Complex Made Simple

Scammers invent new targeted tools to amplify fraud schemes in the region

Group-IB, one of the global cybersecurity leaders, has uncovered a worldwide scam campaign targeting users in over 90 countries all around the world, including the UAE, Oman, and Qatar

Threat actors use all possible legitimate digital marketing means such as contextual advertising Users are sometimes asked to pay a tax or a test payment to receive the prize Group-IB analysts have detected at least 60 different scam networks that operate targeted links

Group-IB, one of the global cybersecurity leaders, has uncovered a worldwide scam campaign targeting users in over 90 countries all around the world, including the UAE, Oman, and Qatar. The fraudsters employ the tried and tested technique with fake surveys and giveaways purporting to be from popular brands to steal users’ personal and payment data, with the total number of big-name companies impersonated in the scheme exceeding 120. The new wave of the scam is particularly persistent thanks to an innovation in the scammers’ toolset — targeted links, which makes investigating and tackling such attacks increasingly challenging.

The potential victim pool of a single scam network is estimated at about 10 million people, while the potential damage totaled about $80 million per month, according to Group-IB’s Digital Risk Protection unit.

Personal customer service

Fraudsters trap their victims by distributing invitations to partake in surveys, after which the user would allegedly get a prize. Each such offer contains a link leading to the survey website. For “lead generation,” the threat actors use all possible legitimate digital marketing means such as contextual advertising, advertising on legal and completely rogue sites, SMS, mailouts, and pop-up notifications. To build trust with their victims, scammers register look-alike domain names to the official ones. Less frequently, they were also seen adding links to the calendar and posts on social networks. After clicking the targeted link, a user gets in the so-called traffic cloaking, which enables cybercriminals to display different content to different users, based on certain user parameters.

But this destination “branded survey” page takes very long to download. This is because the victims find themselves in a long chain of redirects, during which scammers gather information about their session, including country, time zone, language, IP, browser, and etc. The content on the final page will be determined based on what was learned about the user and tailored as much as possible to their possible interests. The final scam link is customized to a specific user and can be opened only once. This complicates the detection of such links, which inevitably leads to the scam’s longer life cycle, and hampers the takedown and investigations.

At the final stage, the user is asked to answer questions to receive a prize from a well-known brand and to fill out a form asking for their personal data, which is allegedly needed to receive the prize. The data required usually includes the full name, email, postal address, phone number, bank card data, including expiration date and CVV.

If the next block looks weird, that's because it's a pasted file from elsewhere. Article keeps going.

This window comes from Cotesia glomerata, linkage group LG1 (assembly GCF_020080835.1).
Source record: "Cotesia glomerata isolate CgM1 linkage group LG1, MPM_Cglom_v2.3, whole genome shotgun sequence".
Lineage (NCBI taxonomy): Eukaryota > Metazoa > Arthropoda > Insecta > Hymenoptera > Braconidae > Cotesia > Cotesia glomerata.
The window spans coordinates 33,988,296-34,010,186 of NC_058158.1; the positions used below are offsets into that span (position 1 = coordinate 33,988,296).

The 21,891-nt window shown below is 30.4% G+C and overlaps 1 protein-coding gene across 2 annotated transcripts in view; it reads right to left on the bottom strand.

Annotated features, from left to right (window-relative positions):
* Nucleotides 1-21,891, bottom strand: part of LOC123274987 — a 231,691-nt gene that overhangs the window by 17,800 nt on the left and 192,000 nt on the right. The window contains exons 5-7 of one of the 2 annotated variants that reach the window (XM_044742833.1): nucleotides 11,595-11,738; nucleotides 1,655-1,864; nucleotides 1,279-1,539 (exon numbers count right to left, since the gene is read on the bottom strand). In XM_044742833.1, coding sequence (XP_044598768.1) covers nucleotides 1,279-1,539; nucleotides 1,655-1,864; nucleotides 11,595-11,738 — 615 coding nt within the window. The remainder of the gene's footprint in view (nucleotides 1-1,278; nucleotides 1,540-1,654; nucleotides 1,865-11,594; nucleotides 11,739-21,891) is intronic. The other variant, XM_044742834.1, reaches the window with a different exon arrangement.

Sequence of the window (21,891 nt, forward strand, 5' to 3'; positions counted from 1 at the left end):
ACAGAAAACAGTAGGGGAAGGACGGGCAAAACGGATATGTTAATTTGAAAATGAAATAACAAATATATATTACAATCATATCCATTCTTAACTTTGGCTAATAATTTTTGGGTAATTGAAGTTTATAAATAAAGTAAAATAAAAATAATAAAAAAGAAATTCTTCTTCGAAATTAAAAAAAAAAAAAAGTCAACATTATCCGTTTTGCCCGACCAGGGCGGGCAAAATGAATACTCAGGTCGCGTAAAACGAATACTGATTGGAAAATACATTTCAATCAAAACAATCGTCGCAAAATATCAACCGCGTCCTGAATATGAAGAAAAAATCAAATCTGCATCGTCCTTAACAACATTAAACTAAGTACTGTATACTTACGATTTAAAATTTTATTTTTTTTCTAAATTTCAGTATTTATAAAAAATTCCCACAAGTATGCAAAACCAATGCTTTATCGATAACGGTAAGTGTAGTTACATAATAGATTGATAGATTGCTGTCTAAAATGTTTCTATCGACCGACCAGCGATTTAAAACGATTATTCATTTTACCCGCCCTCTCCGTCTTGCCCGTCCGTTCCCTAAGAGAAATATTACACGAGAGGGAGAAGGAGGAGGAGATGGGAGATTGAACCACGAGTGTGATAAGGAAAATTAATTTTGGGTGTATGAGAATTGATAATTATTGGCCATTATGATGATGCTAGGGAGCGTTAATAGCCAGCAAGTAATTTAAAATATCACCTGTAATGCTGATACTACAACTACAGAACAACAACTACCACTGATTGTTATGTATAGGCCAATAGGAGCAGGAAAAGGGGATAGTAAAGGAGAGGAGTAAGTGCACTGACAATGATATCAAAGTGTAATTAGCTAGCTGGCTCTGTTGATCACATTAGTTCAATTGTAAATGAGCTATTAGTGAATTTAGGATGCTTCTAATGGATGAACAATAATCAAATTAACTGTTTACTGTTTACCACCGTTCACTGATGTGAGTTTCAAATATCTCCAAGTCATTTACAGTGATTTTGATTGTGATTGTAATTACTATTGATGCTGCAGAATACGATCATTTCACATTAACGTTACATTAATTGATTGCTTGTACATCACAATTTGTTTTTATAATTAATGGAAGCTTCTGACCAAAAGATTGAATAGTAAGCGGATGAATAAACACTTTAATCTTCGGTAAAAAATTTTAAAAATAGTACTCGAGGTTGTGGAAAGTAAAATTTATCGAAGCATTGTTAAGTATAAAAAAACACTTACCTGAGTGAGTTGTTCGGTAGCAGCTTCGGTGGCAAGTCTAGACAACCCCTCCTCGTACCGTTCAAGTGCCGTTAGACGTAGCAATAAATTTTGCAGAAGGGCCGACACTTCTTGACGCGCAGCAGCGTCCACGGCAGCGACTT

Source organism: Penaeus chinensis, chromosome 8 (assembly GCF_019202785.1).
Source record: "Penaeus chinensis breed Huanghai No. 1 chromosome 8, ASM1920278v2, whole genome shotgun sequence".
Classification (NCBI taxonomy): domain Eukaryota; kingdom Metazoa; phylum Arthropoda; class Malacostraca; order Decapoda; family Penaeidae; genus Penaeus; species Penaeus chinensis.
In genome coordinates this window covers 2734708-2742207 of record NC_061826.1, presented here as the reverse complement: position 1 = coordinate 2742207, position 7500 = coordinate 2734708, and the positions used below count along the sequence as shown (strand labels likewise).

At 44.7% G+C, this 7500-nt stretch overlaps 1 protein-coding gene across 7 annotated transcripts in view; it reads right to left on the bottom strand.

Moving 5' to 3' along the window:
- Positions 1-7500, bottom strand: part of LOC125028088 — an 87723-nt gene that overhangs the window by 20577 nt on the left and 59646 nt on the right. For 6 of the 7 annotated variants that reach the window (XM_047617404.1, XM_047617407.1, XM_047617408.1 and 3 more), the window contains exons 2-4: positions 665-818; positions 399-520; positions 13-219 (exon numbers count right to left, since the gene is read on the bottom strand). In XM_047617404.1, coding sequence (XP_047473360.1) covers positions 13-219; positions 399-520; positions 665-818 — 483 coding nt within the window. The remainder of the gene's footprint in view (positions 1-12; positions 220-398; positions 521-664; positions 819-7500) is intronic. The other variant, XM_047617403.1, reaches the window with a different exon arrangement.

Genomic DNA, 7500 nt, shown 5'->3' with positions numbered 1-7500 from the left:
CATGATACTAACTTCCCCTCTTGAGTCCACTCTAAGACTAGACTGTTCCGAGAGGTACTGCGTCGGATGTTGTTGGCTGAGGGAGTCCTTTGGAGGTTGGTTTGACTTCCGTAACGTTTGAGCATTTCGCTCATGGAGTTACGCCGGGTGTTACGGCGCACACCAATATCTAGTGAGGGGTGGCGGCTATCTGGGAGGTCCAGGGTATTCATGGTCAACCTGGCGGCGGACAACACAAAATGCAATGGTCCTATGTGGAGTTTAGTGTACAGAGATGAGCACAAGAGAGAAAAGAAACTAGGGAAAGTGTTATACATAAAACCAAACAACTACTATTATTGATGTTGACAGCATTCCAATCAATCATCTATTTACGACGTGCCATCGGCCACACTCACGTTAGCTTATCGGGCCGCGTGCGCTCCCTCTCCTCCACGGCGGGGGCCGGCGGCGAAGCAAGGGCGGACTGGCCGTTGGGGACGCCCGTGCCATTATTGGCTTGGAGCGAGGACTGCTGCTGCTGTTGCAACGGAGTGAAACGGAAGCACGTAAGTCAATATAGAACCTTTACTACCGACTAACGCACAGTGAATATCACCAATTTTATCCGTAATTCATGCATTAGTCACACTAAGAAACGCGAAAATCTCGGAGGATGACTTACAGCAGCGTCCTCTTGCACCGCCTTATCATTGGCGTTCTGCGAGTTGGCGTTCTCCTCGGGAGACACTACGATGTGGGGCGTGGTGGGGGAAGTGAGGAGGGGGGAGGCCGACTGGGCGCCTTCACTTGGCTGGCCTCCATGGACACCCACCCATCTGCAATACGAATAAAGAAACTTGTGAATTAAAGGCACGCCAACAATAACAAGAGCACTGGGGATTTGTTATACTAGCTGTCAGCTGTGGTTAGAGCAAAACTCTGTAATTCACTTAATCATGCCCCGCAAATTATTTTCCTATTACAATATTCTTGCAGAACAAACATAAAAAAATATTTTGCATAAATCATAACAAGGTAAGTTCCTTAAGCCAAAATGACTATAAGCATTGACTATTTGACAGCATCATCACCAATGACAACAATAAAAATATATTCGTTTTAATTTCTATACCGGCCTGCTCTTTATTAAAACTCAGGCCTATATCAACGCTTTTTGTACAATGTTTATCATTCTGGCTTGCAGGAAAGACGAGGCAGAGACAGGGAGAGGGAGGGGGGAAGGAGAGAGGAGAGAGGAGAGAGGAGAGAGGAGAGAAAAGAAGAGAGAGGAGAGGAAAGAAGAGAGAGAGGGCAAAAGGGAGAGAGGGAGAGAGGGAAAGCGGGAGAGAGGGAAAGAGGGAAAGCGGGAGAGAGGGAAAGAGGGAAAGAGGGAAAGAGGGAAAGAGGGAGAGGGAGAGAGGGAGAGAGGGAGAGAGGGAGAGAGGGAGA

An example of a scam page targeting English-speaking users

Fraudsters can use the data stolen to buy goods online, register fake user accounts on any online resources or simply sell personal information on the dark web. Apart from revealing their data, users are sometimes asked to pay a tax or a test payment to receive the prize.

Scam’s scale: geography and victims

According to Group-IB DRP analysts, this type of fraud has been spotted in 91 countries, with cybercriminals exploiting at least 121 brands as bait. Based on the country of origin of the brands affected, the scam’s target regions are Europe (36.3%), Africa (24.2%), and Asia (23.1%). In the Middle East alone, cybercriminals exploited 9 brands from Bahrain, Qatar, Oman, Kuwait, and the UAE. Globally, cybercriminals mostly try to exploit the brands of leading telecommunications companies, which enjoy special “love” in this scheme and make up more than 50% of the total number of brands exploited, followed by e-commerce and retail.

Group-IB analysts have detected at least 60 different scam networks that operate targeted links. On average, each of them contains over 70 domain names. One of the largest networks in terms of traffic attracted contained over 50 domain names. Judging from the number of visitors, scammers’ potential victim pool on this network alone totals 10 million people. Group-IB experts estimate the damage at $80 million per month, based on the number of sites detected, their minimum conversion, and an average money loss on a scam website. For each specific website that hosts fraudulent content, Group-IB team was able to analyze where the visitors came from. The main sources of traffic for targeted links operators are India (42.2%), Thailand (7%), and Indonesia (4.4%), among others.

“Just a couple of years ago, online scams were focused on scale: by indiscriminately targeting users, fraudsters tried to ensure that at least someone would take the bite,” comments Ashraf Koheil, Director of Business Development, Middle East & Africa at Group-IB. “Over time, as scam awareness was growing, fewer and fewer people fell prey to such scheme, which made it much more difficult for cybercriminals to make money. They started to explore new ways that would meet their financial ambitions. This triggered the scamdemic and the diversity of various fraudulent schemes that we observe today. The variety of scams observed globally today is described in detail in our annual Hi-Tech Crime Trends 2021/2022 report ‘Scams and Phishing’.”